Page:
At first, I couldn’t breathe and I considered turning around. It was very scary and I wasn’t taken seriously until M realized that my mask was broken. For once I wasn’t a drama queen but a hiker about to die of asphyxia (dramatic effect? Check!). We started our way down, sharing our trail with dumb tourists (read wearing fliflops, no mask) and sulfur miners (a miner can carry up to 90 kg of sulfur out of the womb of the volcano,with little protective gear. The life expectancy rarely reaches 50 years). However we made it to the bottom and we were immediately rewarded by the sight of the Ijen volcano’s blue fire! We saw a lot of idiots literally walking into the fires for the sake of a good picture. I’m the first one to look for a fantastic composition for a wonderful shot but when this endangers any life and could result in having Ijen closed to visitors, this is not acceptable and I’ll have to be happy with a distant shot. Not perfect but this will have to do!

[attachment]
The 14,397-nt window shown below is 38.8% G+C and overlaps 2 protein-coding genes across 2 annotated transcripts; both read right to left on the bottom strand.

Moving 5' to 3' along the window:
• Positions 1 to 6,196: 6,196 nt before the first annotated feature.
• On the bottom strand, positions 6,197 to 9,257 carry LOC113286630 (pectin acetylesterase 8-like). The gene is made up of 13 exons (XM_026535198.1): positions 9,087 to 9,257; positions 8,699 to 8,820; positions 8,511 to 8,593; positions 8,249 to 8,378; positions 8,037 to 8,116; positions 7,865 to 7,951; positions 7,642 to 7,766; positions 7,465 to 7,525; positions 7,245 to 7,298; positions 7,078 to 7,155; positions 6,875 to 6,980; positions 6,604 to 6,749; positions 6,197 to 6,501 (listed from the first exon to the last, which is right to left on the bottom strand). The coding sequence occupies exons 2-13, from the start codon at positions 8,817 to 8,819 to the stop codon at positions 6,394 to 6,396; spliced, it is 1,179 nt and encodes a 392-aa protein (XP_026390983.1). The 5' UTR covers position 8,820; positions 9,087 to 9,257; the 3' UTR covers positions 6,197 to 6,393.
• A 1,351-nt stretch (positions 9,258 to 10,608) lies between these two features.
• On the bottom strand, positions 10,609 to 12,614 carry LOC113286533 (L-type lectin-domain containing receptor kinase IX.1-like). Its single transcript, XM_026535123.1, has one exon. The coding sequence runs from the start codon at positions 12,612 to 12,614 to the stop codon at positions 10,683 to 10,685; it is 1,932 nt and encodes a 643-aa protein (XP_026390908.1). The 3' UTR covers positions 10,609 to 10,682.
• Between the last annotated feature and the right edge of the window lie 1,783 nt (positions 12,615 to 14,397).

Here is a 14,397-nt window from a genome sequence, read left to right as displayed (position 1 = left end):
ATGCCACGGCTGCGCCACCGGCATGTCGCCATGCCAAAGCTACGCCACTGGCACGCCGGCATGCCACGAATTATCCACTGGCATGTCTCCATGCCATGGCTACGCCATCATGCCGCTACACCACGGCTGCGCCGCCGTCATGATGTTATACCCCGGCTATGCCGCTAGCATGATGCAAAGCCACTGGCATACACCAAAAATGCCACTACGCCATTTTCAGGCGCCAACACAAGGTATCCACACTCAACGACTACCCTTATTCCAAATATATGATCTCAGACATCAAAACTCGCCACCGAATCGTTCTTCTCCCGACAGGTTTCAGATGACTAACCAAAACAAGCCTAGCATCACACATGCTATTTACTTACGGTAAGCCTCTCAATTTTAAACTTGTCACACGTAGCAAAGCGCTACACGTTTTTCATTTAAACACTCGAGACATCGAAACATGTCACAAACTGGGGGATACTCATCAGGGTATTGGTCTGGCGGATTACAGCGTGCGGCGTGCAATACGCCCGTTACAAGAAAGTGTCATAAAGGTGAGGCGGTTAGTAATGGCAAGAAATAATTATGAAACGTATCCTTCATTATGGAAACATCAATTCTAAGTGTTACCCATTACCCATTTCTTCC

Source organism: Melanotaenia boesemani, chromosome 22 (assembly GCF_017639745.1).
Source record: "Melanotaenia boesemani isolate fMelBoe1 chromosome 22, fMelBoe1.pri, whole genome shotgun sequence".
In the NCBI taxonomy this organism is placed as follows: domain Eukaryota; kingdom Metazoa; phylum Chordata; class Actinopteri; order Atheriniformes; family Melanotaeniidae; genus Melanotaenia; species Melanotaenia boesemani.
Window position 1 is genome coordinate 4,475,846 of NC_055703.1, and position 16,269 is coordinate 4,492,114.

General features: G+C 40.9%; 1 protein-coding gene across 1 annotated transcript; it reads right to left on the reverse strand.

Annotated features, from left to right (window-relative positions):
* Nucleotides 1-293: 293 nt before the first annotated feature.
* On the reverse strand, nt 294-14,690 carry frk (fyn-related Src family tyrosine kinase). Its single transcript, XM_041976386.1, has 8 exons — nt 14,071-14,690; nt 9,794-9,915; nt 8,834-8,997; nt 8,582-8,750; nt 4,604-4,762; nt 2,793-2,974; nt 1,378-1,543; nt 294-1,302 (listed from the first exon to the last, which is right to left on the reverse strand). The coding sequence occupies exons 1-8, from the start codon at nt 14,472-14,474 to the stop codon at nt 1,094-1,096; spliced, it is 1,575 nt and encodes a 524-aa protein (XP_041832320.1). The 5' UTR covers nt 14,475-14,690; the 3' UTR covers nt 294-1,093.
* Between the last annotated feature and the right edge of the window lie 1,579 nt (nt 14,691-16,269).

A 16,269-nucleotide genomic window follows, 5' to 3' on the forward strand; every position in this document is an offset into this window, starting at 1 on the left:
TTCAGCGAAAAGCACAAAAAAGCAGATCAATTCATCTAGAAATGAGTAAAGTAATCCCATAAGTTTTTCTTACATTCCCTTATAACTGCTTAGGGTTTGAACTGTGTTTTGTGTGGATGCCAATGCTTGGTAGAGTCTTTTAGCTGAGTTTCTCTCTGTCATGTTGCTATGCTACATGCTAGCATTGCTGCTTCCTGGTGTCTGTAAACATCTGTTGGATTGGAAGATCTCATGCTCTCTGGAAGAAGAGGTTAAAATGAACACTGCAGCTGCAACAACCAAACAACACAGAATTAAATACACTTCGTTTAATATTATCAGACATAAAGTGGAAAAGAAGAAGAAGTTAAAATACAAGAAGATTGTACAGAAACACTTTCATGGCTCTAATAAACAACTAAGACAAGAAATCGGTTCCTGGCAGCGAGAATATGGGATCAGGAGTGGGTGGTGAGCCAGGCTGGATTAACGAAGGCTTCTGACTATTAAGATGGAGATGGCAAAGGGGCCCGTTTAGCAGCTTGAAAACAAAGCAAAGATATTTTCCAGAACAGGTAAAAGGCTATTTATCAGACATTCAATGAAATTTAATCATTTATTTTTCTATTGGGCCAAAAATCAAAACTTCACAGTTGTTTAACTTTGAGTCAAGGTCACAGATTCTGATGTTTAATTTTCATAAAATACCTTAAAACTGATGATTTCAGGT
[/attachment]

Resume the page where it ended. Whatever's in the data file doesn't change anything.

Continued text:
Before starting our descent to the parking lot, we waited for the sun to come up to see the blue lagoon. It was difficult for us to believe that the dark hole we just came up from was about to turn into a lagoon but after a few minutes, there it was. We were probably a few meters from it while we were in the abyss but the darkness and the fumes were hiding it the whole time! Incredible! The lake, tho heavily acidic, looked turquoisely inviting but no thank you! Instead we hiked down, surprised by the wonderful landscapes surrounding us. We didn’t except to find a brethtaking view over the valley and surrounding volcanoes since we hiked up in the pitch-black night but the descent turned into a real treat for our eyes. We would highly recommend this hike! Thanks Java for a great time! Next stop: Ubud, Bali. 

Happy trails and remember: Carpe Diem!